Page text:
“To other countries I may go as a tourist, but to India I come as a pilgrim,” he told the two dozen reporters gathered there on Feb. 10, 1959.
They peppered him with questions. Was it true interracial marriage was illegal in the American South? Could nonviolent protest work in colonized Africa? Was he a vegetarian?
The Montgomery bus boycott three years earlier had been closely watched in Indian newspapers, particularly since King, as the young leader of the boycott, espoused the teachings of Indian leader Mohandas K. Gandhi. Now, he would be spending a month in India to learn more and pay homage to his hero.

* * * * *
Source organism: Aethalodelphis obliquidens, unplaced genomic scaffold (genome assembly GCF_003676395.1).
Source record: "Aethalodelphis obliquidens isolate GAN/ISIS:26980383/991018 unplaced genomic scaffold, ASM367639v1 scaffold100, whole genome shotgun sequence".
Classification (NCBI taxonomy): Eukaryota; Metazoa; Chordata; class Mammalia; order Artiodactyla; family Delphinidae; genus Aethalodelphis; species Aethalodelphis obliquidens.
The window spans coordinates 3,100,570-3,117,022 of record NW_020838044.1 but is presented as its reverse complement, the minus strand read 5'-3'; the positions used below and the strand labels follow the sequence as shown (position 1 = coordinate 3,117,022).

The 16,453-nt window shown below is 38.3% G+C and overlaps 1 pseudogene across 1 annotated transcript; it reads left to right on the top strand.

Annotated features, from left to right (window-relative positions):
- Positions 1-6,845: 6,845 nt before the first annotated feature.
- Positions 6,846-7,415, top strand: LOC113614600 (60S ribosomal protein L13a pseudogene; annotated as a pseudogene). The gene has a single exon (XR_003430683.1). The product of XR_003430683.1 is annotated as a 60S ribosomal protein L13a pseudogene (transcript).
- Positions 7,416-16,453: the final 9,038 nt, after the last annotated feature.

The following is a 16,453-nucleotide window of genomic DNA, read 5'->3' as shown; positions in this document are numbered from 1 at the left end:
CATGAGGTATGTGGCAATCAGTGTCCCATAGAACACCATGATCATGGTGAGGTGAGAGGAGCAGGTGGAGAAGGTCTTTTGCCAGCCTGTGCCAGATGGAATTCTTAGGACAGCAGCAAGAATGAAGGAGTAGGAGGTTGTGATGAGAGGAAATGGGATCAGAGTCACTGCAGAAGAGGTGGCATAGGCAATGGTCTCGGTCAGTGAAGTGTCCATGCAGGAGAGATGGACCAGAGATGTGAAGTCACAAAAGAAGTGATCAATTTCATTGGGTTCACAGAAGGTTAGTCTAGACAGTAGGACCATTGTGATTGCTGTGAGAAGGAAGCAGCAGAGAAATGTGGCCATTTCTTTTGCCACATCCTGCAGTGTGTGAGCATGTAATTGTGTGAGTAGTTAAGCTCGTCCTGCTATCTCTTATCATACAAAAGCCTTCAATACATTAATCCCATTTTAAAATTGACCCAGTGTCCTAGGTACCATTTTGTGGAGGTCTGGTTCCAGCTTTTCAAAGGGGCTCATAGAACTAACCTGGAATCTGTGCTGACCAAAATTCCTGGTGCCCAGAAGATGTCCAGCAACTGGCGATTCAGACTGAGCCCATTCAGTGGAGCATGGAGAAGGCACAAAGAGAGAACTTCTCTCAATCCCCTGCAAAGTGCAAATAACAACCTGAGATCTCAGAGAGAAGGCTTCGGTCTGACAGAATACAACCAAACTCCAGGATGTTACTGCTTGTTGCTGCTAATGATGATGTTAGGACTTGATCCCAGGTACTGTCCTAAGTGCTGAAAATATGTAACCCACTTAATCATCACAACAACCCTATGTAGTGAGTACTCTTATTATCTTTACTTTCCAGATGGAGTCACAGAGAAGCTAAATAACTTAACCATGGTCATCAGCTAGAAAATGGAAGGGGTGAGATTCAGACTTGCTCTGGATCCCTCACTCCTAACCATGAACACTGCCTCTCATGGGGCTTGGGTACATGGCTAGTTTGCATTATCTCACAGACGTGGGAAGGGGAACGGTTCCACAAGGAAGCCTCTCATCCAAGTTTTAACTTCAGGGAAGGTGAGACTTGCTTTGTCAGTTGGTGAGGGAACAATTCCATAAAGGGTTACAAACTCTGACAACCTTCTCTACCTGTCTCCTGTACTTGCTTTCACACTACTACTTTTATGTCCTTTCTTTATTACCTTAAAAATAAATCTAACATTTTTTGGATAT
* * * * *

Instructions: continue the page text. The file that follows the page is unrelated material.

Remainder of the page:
King first learned about Gandhi as a seminary student in 1949, just a year after Gandhi had been assassinated. He soon wrote about Gandhi in his schoolwork as a person who “greatly reveal[s] the working of the Spirit of God.”
Six years later, after the arrest of Rosa Parks, King led the 381-day boycott that would make him famous. Of the nonviolent direct action technique, he said, “Christ showed us the way, and Gandhi in India showed it could work.”